Contact dermatitis usually appears at the site of contact with the allergen or irritant such as the hands and forearms.[2]

 

Symptoms

Atopic dermatitis-  cardinal feature is itching. There will be red, scratching dry patches. Affected child may sleep poorly and be hyperactive.

Contact dermatitis – can cause a red rash, blisters, and itchiness on the exposed skin.[2]

 

Response to Triggers

Atopic dermatitis is influenced by environmental and genetic factors. Some environmental factors like, having many older siblings, growing up on a farm, having childhood measles and gut infections can reduce the risk.

whereas contact dermatitis is triggered by direct contact with specific allergens or irritants continuously.[2]

 

Triggers for atopic dermatitis and contact dermatitis

Anything that causes dermatitis to flare is known as a trigger. Triggers can vary from individuals. Knowing the triggering factors will help you to avoid them, which eventually helpful in reducing flare-ups.

 

Common triggers for atopic dermatitis are,

  • skin care products
  • weather(cold or hot)
  • wool clothing
  • dust mites
  • stress
  • allergens like perfumes and laundry detergents
  • Infections[4]

 

Common triggers for contact dermatitis are,

Irritant contact dermatitis Allergic contact dermatitis
  • Detergents and bleach
  • Plants
  • Fruit juice
  • Hand sanitizer
  • Soaps
  • Gasoline and diesel oil
  • Disinfectants
  • Fertilizers and pesticides
  • Chemicals used to remove grease, oils, and cutting fluids
  • Nickel – in jewellery, cell phones, foods, cigarette
  • Fragrance – in perfumes and skin care products
  • Latex – in medical supplies like gloves
  • Urushiol – found in the sap of poison ivy, poison oak, sumac

 

Some people develop the rash after exposing the allergen contacted skin to UV light in the sun.[2]

 

What Causes Atopic Dermatitis and Contact Dermatitis?

The causes of the both have overlaps

Atopic dermatitis : There is a strong genetic factor causing atopic dermatitis. The genes that predispose you to atopy tend to run in the families. The likelihood of inheriting atopic dermatitis is particularly high if the mother has it. If both parents have atopic eczema the child has a 75% chance of developing it. Impaired skin barrier function and recurrent exposure to the triggers also contribute to the development of atopic dermatitis.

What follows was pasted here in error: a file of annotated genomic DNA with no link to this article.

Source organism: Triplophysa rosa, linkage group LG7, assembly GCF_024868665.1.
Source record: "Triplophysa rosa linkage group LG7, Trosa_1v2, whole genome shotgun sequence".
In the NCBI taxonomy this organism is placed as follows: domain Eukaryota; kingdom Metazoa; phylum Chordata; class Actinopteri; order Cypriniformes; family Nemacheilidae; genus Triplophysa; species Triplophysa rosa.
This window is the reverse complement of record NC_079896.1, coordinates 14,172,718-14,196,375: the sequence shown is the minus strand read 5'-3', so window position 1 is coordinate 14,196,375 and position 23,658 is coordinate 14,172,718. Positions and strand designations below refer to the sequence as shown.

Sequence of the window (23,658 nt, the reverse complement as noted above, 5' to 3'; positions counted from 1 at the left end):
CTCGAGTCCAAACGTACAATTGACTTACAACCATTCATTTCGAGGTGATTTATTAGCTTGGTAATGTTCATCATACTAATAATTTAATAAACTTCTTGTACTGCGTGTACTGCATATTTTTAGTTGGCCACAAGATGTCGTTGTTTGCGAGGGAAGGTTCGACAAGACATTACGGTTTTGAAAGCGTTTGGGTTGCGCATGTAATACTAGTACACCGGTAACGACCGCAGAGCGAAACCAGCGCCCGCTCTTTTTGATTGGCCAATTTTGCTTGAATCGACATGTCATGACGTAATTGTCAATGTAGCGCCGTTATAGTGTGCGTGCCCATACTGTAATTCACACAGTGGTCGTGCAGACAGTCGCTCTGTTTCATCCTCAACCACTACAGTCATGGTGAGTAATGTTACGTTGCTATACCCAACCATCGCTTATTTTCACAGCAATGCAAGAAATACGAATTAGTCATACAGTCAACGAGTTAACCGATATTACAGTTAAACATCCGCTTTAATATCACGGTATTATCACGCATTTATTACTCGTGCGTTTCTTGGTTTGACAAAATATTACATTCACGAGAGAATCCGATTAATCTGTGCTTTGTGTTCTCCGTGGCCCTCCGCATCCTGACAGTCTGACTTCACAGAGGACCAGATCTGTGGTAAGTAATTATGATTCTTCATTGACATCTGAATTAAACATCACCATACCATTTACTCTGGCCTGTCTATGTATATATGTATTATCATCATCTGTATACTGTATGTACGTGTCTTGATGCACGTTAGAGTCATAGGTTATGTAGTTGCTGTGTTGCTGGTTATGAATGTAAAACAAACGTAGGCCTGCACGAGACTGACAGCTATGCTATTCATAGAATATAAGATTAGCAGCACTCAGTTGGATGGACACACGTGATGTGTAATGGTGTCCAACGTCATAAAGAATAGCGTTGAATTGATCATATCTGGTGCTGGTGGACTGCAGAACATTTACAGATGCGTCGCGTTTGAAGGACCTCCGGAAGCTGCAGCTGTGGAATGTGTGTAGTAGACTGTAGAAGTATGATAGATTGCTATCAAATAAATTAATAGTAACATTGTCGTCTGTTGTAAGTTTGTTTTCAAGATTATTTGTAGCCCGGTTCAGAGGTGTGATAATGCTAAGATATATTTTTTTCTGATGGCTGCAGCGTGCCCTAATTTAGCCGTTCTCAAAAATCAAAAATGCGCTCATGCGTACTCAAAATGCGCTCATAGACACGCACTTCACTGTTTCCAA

Contact dermatitis: The cause of contact dermatitis often linked to lifestyle factors.

In irritant contact dermatitis , strong irritants can elicit an acute reaction after a brief contact while prolonged exposure to weak irritants can lead to lesions on exposed area. Those who have  a dry skin are especially susceptible.

Allergic contact dermatitis occurs as a delayed type hypersensitivity reaction. It has the pervious contact which induces the allergy, is specific to one chemical and its close relatives, after the allergy has been established all areas of skin will react to the allergen in subsequent encounters.

Certain professions like health care workers, food service workers, construction workers, cosmetologists, florists, mechanics, agricultural workers, natural resource and mining workers, manufacturing workers have a higher risk of developing contact dermatitis according to some studies.[3]

How are Atopic and Contact Dermatitis Diagnosed?

 

Diagnostic criteria for atopic dermatitis

You dermatologist will take a history and examine you to come to a diagnosis. The must have feature is itchy skin. With that three or more of the following,

  1. History of itchiness over skin creases
  2. History of asthma or hay fever
  3. General dry skin in the past year
  4. Visible flexural dermatitis
  5. Onset in the first two years of life[3]

 

Before your dermatology visit, consider

  1. Do you have any blood relatives with atopic dermatitis, asthma or hay fever?
  2. What are the exact symptoms and the location?
  3. When did the symptoms begin?[4]

In rare occasions your dermatologist will request a skin biopsy to come to a diagnosis.

 

Diagnostic criteria for contact dermatitis

For irritant and allergic contact dermatitis a detailed history will help in diagnosis. Mindful to tell about,